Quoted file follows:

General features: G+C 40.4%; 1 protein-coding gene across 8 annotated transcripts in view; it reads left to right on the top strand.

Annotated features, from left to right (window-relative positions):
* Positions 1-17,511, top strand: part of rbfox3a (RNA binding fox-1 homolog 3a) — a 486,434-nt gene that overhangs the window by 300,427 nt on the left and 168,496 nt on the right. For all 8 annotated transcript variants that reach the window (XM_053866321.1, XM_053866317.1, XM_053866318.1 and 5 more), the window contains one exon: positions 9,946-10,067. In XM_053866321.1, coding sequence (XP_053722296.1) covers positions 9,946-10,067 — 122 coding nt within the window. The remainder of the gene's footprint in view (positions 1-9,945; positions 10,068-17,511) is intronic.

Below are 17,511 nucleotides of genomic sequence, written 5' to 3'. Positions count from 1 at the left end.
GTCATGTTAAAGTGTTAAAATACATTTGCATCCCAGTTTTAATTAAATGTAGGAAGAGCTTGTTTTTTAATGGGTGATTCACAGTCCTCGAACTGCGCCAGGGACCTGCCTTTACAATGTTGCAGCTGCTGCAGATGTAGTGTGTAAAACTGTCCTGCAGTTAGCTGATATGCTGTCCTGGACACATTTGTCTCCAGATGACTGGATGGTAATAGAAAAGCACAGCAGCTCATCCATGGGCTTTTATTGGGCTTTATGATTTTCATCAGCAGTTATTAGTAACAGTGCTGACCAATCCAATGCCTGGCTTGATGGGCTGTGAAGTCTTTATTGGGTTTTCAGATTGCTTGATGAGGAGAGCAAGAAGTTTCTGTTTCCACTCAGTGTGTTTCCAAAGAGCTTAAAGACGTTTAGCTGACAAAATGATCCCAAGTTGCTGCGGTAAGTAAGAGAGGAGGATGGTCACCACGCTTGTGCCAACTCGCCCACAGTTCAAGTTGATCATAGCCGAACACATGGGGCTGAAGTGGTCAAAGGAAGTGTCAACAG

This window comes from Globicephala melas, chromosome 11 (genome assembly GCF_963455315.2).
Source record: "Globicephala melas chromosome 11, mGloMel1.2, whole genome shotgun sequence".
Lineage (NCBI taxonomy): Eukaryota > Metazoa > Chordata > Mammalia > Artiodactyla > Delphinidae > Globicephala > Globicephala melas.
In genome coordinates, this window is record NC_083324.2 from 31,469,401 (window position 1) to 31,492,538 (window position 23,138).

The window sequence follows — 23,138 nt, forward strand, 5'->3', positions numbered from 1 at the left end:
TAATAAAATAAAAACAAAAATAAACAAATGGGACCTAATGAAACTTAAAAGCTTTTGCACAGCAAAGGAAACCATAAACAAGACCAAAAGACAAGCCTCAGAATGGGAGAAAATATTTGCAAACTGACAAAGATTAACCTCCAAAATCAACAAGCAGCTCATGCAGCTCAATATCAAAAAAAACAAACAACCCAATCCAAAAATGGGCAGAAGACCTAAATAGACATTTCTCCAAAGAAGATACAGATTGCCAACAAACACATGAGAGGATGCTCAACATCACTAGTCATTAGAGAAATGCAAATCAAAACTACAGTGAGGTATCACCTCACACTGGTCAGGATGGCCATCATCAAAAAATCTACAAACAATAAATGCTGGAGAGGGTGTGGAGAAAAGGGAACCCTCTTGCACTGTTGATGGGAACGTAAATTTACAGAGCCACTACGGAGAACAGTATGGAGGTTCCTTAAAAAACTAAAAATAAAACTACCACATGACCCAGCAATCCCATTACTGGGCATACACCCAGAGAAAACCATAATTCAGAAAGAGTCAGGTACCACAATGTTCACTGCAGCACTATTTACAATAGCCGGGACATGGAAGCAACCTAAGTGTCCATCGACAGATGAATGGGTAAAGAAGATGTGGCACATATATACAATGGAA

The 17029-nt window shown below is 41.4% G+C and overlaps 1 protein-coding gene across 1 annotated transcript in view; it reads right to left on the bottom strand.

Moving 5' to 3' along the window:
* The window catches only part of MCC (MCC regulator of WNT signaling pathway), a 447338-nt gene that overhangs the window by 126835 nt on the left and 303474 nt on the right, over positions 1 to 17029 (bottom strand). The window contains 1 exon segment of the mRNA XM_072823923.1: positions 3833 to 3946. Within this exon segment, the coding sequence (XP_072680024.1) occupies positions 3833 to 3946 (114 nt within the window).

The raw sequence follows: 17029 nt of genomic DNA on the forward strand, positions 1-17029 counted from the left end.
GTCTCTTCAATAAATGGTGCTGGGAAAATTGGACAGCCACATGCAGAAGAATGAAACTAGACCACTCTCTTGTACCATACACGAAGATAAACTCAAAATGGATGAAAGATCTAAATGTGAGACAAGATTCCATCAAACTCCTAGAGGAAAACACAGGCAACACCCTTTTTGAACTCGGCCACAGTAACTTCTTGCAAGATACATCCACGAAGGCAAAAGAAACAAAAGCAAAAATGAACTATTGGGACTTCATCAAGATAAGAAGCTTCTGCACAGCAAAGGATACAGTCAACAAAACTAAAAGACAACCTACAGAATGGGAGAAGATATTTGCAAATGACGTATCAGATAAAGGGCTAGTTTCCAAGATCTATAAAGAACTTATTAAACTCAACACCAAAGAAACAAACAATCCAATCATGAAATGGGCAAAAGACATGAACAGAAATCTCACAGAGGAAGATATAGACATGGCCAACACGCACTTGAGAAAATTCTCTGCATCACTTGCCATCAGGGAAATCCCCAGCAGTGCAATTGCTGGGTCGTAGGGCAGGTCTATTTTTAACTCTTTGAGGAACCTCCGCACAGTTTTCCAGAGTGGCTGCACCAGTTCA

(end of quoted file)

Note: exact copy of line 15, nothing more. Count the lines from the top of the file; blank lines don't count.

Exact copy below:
The raw sequence follows: 17029 nt of genomic DNA on the forward strand, positions 1-17029 counted from the left end.